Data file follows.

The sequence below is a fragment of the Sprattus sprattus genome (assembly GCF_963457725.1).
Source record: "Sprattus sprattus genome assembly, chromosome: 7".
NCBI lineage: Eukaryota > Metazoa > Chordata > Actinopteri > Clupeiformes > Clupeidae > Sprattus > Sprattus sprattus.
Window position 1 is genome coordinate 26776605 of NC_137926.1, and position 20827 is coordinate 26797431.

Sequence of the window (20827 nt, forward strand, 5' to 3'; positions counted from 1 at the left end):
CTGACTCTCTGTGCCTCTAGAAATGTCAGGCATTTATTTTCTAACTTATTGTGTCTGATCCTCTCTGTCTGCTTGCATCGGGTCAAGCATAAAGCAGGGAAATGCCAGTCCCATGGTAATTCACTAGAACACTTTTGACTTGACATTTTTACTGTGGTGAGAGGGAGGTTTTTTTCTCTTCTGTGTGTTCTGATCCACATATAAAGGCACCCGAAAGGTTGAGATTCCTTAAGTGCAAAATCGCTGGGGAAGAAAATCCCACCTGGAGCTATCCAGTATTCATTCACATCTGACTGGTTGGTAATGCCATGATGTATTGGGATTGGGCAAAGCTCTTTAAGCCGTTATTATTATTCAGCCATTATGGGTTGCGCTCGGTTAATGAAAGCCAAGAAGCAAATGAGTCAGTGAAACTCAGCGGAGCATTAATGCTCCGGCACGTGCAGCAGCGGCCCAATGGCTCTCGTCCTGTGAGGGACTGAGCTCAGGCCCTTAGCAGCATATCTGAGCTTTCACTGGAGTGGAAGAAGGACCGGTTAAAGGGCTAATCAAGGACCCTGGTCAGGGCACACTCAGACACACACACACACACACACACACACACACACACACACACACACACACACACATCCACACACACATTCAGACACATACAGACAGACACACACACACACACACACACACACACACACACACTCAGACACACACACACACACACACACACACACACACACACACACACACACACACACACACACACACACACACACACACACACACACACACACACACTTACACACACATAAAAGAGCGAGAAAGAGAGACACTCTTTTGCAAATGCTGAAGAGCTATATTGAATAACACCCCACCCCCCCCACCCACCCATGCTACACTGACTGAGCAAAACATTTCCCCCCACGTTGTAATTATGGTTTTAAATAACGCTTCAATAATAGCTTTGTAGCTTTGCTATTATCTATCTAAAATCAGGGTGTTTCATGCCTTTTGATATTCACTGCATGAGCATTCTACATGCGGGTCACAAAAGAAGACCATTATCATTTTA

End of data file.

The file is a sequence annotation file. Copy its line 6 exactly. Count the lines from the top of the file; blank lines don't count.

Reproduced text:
CTGACTCTCTGTGCCTCTAGAAATGTCAGGCATTTATTTTCTAACTTATTGTGTCTGATCCTCTCTGTCTGCTTGCATCGGGTCAAGCATAAAGCAGGGAAATGCCAGTCCCATGGTAATTCACTAGAACACTTTTGACTTGACATTTTTACTGTGGTGAGAGGGAGGTTTTTTTCTCTTCTGTGTGTTCTGATCCACATATAAAGGCACCCGAAAGGTTGAGATTCCTTAAGTGCAAAATCGCTGGGGAAGAAAATCCCACCTGGAGCTATCCAGTATTCATTCACATCTGACTGGTTGGTAATGCCATGATGTATTGGGATTGGGCAAAGCTCTTTAAGCCGTTATTATTATTCAGCCATTATGGGTTGCGCTCGGTTAATGAAAGCCAAGAAGCAAATGAGTCAGTGAAACTCAGCGGAGCATTAATGCTCCGGCACGTGCAGCAGCGGCCCAATGGCTCTCGTCCTGTGAGGGACTGAGCTCAGGCCCTTAGCAGCATATCTGAGCTTTCACTGGAGTGGAAGAAGGACCGGTTAAAGGGCTAATCAAGGACCCTGGTCAGGGCACACTCAGACACACACACACACACACACACACACACACACACACACACACACACACACACATCCACACACACATTCAGACACATACAGACAGACACACACACACACACACACACACACACACACACACTCAGACACACACACACACACACACACACACACACACACACACACACACACACACACACACACACACACACACACACACACACACACACACACACACTTACACACACATAAAAGAGCGAGAAAGAGAGACACTCTTTTGCAAATGCTGAAGAGCTATATTGAATAACACCCCACCCCCCCCACCCACCCATGCTACACTGACTGAGCAAAACATTTCCCCCCACGTTGTAATTATGGTTTTAAATAACGCTTCAATAATAGCTTTGTAGCTTTGCTATTATCTATCTAAAATCAGGGTGTTTCATGCCTTTTGATATTCACTGCATGAGCATTCTACATGCGGGTCACAAAAGAAGACCATTATCATTTTA